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Deborah Cartlidge, Sue Read
International Journal of Palliative Nursing, Vol. 16, Iss. 2, 26 Feb 2010, pp 93 - 98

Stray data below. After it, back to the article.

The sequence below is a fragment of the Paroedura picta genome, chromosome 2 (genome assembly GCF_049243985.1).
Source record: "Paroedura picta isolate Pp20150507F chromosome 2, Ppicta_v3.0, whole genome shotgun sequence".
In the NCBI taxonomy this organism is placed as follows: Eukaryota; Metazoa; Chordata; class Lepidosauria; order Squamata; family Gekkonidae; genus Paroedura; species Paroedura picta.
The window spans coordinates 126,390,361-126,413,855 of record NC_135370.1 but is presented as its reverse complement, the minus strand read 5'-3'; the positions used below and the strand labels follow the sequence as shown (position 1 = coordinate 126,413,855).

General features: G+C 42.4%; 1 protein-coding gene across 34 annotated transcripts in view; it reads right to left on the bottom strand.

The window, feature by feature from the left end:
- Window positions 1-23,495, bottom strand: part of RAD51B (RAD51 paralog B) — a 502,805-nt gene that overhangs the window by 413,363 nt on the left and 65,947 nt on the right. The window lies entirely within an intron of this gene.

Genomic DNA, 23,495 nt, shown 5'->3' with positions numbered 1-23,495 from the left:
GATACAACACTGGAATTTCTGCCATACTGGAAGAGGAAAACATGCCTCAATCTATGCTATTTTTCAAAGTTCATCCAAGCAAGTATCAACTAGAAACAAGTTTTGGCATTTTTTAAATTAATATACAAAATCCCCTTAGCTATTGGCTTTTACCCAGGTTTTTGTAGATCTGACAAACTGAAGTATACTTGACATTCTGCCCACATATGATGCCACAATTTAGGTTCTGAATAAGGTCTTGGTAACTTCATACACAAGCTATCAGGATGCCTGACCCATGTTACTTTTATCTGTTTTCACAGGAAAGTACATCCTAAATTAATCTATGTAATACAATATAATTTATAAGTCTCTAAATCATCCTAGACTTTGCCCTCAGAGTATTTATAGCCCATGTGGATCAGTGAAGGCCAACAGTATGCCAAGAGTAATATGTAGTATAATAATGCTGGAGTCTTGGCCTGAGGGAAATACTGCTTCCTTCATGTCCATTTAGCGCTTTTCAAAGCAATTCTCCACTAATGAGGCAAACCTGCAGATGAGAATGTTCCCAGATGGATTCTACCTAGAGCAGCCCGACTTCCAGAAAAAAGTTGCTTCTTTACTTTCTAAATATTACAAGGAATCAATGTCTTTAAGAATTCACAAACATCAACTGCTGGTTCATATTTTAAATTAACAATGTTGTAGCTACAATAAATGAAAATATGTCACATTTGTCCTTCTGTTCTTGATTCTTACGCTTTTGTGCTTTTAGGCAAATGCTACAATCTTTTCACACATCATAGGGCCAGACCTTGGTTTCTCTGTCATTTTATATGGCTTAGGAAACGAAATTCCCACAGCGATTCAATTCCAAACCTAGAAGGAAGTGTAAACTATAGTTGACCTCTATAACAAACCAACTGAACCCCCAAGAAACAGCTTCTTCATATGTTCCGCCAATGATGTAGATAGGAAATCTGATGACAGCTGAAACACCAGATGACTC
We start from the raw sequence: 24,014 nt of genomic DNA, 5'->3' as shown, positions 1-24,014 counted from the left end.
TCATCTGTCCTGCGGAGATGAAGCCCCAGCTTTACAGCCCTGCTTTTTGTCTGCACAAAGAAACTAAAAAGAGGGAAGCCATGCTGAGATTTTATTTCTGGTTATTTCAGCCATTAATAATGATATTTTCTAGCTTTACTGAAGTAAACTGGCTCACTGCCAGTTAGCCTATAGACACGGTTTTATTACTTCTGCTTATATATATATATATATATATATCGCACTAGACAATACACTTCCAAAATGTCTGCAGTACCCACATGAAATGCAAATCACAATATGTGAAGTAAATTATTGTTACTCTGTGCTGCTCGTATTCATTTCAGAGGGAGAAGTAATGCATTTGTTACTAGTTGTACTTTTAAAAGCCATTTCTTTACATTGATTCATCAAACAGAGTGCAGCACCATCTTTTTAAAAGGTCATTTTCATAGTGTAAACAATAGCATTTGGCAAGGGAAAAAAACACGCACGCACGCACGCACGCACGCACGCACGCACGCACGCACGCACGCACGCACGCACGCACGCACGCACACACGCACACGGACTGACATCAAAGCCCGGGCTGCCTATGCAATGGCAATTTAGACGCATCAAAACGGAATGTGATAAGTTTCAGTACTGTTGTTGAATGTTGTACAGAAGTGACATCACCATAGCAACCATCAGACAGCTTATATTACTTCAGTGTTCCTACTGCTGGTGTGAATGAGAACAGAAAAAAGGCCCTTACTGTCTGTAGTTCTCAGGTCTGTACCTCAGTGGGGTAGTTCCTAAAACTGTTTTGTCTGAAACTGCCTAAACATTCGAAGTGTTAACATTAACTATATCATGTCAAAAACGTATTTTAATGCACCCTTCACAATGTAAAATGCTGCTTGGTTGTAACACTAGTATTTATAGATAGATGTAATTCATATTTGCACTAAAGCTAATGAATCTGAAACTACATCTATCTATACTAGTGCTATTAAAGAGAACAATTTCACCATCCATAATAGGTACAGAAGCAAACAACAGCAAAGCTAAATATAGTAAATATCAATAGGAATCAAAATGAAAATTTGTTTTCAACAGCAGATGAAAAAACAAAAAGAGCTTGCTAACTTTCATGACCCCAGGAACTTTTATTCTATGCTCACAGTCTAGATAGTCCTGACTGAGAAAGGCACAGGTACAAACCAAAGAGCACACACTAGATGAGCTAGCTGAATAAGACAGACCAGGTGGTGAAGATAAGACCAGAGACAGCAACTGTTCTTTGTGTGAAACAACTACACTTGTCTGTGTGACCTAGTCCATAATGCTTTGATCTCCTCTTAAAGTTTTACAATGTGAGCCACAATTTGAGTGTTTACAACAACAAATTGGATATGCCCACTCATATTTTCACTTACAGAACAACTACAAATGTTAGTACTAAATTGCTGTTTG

As the English National Health Service (NHS) celebrates its 60th anniversary, the challenges of providing equal access to health services for all remain numerous and complex. For certain groups in society, accessing appropriate, quality health care may be fraught with difficulties. While people with an intellectual disability (ID) may have additional health-care needs, they often struggle to acquire the health care they require, particularly when they have a life-limiting condition. This article introduces a qualitative research study conducted in a North Staffordshire hospice. This study explored the hospice staff's perceptions of their own professional needs while caring for a person with an ID who required palliative or terminal care within the hospice setting. This article will define the population involved, explore the literature which provides a contextual backdrop against which the research sits, introduce the methods and procedures used, and describe and discuss these findings in relation to the palliative care provision for people with an ID from a hospice perspective. It concludes by recognizing that appropriate education and training remain essential preparation for hospice workers when caring for someone with an ID. This article should be of interest to clinicians in both palliative care and ID services, to managers and providers of such services, to those educators keen to maintain contemporary palliative care practice, and to researchers.

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